In addition, the monitoring scheme provides an opportunity for an independent ‘health check’ of chambers’ procedures and processes and, where necessary, expert advice to be given on how these can be improved. This should not be underestimated; the BSB has a wealth of experience in all aspects of chambers’ administration and management, and is happy to work with chambers to ensure that their arrangements are compliant. Efficient systems and processes in chambers will go a long way towards ensuring that the service provided by chambers is well received by professional and lay clients alike.

Therefore, as well as providing comprehensive compliance data so that the BSB can take targeted regulatory action, the benefits of the scheme and compliance are tangible for chambers. The data gathered can also be used to identify gaps in regulatory guidance or where professional rules are unclear or in need of expansion.

Practical assistance

The BSB has formed no firm view on the future development of chambers monitoring and will only make decisions after the conclusion of this year’s programme. Chambers are encouraged to provide feedback and the BSB will take this into account, as well as the lessons learned from the current monitoring programme, when deciding on how the scheme should operate in future years. The BSB also intends to develop enhanced IT facilities for monitoring to enable the scheme to be as efficient and straight forward as possible.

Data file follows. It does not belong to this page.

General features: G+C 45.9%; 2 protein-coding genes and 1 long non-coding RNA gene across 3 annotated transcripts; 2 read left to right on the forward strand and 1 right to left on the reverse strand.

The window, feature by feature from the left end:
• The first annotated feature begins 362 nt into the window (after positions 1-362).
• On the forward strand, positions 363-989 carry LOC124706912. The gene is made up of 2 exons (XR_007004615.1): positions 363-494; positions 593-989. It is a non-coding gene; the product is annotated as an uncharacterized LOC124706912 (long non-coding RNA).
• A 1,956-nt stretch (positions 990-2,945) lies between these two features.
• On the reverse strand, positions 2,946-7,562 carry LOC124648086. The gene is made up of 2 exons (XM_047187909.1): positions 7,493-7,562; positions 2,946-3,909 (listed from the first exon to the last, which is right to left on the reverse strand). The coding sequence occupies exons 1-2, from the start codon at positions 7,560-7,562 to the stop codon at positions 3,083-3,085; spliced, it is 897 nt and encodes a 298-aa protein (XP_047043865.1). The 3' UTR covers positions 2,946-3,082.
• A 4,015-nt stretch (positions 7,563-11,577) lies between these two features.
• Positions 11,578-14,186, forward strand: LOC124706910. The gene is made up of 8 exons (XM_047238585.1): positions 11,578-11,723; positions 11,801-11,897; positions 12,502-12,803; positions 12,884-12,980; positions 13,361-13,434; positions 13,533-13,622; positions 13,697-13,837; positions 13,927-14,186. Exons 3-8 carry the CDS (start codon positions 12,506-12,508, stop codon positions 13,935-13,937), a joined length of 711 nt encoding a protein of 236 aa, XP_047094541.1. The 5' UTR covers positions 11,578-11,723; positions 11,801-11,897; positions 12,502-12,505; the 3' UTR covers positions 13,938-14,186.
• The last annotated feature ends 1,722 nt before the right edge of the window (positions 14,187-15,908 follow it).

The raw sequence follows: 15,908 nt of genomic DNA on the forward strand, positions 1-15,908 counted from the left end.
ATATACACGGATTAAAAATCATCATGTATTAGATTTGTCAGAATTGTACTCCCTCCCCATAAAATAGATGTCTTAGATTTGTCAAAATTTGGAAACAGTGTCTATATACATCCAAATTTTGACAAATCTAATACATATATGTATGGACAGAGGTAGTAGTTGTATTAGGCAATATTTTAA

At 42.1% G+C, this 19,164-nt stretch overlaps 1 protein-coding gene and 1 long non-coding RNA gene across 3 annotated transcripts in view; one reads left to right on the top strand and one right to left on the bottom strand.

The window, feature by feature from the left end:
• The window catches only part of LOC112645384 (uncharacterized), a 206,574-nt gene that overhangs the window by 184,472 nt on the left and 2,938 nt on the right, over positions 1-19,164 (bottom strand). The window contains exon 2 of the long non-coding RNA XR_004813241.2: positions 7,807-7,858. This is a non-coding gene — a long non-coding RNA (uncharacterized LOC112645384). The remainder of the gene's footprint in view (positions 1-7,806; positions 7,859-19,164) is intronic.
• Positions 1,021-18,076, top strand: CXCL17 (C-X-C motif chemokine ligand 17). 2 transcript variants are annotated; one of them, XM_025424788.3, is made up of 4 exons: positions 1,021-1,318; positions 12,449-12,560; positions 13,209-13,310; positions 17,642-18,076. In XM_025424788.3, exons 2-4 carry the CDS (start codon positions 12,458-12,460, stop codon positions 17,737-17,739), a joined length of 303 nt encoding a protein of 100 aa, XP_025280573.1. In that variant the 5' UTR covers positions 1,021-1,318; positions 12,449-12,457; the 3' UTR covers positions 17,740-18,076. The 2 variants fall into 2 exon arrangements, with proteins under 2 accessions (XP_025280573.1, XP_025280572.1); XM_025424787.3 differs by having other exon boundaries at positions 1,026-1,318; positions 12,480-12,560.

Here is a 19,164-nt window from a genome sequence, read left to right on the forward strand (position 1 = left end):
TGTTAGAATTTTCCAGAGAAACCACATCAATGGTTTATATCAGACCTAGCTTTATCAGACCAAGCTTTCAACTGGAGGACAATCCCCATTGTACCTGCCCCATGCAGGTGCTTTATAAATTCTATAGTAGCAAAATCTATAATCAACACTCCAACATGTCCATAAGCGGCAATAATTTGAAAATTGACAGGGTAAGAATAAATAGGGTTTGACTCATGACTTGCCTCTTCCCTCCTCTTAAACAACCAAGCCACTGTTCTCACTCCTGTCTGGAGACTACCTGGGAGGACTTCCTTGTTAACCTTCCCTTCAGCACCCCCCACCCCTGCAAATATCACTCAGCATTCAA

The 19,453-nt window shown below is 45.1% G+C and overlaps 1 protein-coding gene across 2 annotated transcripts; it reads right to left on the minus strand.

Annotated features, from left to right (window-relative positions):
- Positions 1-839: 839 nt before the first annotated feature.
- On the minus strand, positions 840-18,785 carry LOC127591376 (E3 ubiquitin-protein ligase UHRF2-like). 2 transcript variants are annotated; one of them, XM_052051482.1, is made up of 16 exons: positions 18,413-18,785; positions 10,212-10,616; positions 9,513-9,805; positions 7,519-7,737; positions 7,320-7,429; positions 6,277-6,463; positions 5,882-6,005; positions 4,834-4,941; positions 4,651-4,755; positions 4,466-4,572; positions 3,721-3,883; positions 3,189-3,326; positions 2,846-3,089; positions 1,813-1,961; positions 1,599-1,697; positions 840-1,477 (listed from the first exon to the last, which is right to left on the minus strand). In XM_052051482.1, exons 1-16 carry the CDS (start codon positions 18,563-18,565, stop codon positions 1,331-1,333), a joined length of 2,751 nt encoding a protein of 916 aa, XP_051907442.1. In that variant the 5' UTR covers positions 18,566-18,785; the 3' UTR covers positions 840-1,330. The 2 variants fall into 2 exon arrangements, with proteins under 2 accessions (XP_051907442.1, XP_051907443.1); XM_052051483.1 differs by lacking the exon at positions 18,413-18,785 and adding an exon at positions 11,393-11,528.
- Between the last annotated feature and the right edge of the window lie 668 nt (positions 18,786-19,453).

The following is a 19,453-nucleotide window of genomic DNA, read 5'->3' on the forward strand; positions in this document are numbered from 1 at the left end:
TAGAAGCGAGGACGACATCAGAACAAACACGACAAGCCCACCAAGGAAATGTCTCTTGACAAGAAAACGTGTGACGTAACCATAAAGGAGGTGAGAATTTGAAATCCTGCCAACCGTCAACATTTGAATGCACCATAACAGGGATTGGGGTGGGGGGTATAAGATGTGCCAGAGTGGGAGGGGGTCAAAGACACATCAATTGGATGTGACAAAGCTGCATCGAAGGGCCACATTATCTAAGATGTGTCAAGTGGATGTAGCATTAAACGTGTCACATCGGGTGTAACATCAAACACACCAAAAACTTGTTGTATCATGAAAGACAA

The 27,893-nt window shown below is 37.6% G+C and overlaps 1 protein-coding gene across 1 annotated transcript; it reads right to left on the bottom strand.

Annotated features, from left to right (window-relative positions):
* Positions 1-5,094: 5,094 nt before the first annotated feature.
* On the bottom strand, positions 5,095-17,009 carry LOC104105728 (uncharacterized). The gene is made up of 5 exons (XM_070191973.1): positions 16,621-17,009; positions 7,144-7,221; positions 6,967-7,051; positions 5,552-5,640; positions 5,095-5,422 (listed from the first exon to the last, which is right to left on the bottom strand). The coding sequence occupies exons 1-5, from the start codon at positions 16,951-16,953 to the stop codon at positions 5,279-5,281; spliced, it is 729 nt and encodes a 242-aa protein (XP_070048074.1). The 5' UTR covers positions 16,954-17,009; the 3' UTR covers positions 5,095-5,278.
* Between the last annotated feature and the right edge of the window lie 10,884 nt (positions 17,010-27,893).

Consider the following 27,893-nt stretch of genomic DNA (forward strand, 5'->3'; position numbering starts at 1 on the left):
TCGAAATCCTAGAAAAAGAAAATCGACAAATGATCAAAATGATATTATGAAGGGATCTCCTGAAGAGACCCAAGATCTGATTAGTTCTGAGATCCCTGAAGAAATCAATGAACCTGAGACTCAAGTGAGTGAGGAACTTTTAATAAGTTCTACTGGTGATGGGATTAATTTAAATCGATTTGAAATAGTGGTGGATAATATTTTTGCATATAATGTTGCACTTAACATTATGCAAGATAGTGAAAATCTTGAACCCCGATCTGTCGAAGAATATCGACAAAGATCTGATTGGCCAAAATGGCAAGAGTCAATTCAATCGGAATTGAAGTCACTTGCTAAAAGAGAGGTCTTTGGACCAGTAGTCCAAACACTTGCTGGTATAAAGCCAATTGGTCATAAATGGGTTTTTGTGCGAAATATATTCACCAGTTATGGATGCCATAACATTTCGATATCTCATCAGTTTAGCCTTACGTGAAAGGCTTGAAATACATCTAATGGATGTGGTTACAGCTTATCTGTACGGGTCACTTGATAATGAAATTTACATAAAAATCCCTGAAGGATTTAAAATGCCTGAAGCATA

The scheme has, however, been developed with sufficient flexibility to be able to recognise the variety of ways that chambers operate. Chambers’ management varies significantly depending on size, location and areas of practice and the BSB has had this in mind when designing the monitoring system.

Similarly, the scheme can be easily modified to address the likely changes to the structure of chambers as the legal services market adapts to the new business arrangements permitted under the Legal Services Act 2007.

Whilst at first blush chambers monitoring may appear to be the BSB taking on the role of Big Brother, the reality is different. The intention is not to catch chambers out but to ensure that they are complying with certain regulatory requirements and to give practical assistance where necessary. Good practice will be identified and shared across chambers and non-compliant chambers will be given every opportunity and assistance to address this.

We are keen to get feedback on the process and chambers are encouraged to tell us what they think of our approach to monitoring and where improvements could be made. We will take this on board as we develop the scheme in the future.

We hope that chambers will see monitoring as a positive step towards efficient and compliant administration and management of their processes.

Sam Stein QC is chairman of the BSB’s quality assurance committee and a member of the board itself. Oliver Hanmer is the BSB’s head of quality and the staff lead on the chambers monitoring programme